Inadequate infrastructure deployment can be an eminent cause of online learning failure. We have also found that infrastructure-related problems were one of the main concerns of the students. Although, most of the students agreed upon the importance and demand of online PAL in the current situation of COVID-19 related lockdown, at the same time they indicated some important problems they faced while their online learning. A strong internet connection is the first step in conducting any successful online session [17]. A poor internet connection can affect learning in many ways. It can affect the quality of videos and sound of the session, causes a delay in communication with a peer tutor, and problems related to downloading the videos or recording of the sessions. Many of them found difficulties in logging in to the system which caused them the stress of being left behind than their class fellows. Few found them absent on the system while they were still in the session [18]. They also found that the timing of each session was not sufficient to learn clinical skills. Daroedono has already mentioned the importance of enough timing in learning clinical skills in his study [19]. Clinical skill learning is a complex task that needs enough time to learn and practice [20].

In classroom settings, the teacher can employ different ways to manage a student’s day-to-day behavior, emotional challenges, and interpersonal skills to help them to learn. During lockdown related online learning, especially online PAL, which is taken by their peers, our study has discovered many psychological challenges experienced by the medical students [19]. Lack of motivation to learn was the substantial problem faced by many students caused chiefly due to a lack of interaction with the physician and patient. Owusu-Fordjourhas also explored that demotivation during online learning caused many students additional lethargy, coupled with an additionally sedentary lifestyle due to the corona-related lockdown [21]. Uncertainty about the future has created stress and anxiety among the students which led them into the habit of delaying their study time. This poor time management indirectly affected their work efficacy and ability to meet deadlines [22].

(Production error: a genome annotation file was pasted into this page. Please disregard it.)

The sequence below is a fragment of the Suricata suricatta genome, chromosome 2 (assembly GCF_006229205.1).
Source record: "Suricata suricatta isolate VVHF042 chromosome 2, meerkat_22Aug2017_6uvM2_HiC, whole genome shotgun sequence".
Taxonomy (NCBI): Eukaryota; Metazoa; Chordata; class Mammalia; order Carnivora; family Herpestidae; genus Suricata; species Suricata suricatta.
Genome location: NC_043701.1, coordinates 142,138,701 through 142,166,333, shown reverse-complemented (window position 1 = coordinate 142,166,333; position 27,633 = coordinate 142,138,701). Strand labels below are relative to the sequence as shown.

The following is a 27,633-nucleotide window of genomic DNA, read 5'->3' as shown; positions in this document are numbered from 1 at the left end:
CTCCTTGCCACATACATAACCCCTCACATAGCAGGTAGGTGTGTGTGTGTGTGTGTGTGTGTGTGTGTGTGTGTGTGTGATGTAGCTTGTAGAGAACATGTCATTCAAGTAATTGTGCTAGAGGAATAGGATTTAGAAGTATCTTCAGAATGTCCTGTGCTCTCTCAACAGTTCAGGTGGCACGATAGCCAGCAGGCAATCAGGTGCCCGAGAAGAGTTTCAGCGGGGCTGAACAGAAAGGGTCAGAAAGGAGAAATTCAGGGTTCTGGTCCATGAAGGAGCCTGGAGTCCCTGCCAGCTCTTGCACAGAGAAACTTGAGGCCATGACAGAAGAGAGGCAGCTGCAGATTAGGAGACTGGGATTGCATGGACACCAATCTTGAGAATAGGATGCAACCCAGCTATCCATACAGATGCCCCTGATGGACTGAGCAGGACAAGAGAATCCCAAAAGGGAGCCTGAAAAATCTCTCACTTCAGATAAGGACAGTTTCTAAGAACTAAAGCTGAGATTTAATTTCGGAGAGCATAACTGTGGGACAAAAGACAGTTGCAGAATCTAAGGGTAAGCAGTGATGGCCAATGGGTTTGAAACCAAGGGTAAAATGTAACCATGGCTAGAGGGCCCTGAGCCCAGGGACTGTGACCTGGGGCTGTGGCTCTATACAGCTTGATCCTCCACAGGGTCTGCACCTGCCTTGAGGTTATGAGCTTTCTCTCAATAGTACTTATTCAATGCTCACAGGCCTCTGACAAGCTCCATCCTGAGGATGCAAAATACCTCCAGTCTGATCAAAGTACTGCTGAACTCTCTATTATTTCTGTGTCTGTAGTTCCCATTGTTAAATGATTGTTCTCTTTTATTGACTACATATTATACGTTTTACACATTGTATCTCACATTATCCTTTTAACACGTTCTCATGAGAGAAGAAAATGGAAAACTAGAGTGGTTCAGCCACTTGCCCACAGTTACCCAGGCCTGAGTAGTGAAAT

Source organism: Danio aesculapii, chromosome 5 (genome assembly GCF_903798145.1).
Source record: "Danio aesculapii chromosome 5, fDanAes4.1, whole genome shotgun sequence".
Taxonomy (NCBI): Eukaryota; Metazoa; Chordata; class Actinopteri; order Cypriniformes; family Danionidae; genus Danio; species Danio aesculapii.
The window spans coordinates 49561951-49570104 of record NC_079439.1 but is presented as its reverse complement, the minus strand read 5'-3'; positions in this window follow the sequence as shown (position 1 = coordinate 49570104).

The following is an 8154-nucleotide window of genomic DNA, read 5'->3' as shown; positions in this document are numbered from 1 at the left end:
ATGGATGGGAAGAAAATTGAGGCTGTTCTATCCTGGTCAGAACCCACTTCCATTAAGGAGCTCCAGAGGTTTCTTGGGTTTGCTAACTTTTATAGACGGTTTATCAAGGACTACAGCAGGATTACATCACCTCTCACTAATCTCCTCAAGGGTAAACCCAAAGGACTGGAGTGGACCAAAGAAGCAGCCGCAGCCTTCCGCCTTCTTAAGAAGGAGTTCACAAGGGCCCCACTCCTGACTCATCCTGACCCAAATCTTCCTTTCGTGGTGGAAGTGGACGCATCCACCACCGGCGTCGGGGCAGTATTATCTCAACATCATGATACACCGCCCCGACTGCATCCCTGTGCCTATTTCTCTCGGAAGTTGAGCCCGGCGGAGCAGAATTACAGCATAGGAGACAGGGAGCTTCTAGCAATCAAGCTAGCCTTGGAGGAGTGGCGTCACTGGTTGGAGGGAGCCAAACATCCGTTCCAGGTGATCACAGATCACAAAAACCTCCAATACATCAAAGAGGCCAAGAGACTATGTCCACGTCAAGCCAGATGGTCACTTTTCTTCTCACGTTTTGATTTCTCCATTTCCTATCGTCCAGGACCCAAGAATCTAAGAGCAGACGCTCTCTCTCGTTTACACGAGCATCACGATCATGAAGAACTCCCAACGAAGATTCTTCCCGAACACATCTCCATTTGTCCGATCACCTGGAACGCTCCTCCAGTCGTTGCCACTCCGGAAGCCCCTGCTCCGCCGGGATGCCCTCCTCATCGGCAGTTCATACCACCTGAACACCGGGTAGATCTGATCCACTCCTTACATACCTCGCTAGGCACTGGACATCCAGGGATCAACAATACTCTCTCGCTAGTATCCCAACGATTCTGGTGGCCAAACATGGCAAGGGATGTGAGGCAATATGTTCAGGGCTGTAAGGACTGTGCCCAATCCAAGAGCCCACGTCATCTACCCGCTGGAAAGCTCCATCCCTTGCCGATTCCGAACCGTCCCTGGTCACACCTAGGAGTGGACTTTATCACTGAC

Distrust in peer tutors made them skeptical about peer tutor’s knowledge and skill expertise and wanted to learn skills directly from the expert (physician) [23]. Despite their liking of online PAL in current special circumstances and encouraging positive comments from the students, it was apparent that most of them wanted direct contact and direct learning from the expert [24]. Direct contact with the expert (physicians) in clinical settings and time spent with them was more effective and valued by the students than learning the content. Being in their company and connectivity with them in clinics fulfills many purposes [25]. This also fulfills their desire to be supervised in their learning of clinical skills. This desire to be supervised or to be in direct contact with the expert or physician has made online PAL more challenging.

Well-planned online learning is usually meaningful but, in the current unpredictable situation of crisis management of teaching and learning, most of the online sessions were put in place as an emergency measure to cope with the situation [26]. Psychologically stressed students also need proper training to learn to yield the maximum benefit in these special circumstances [27].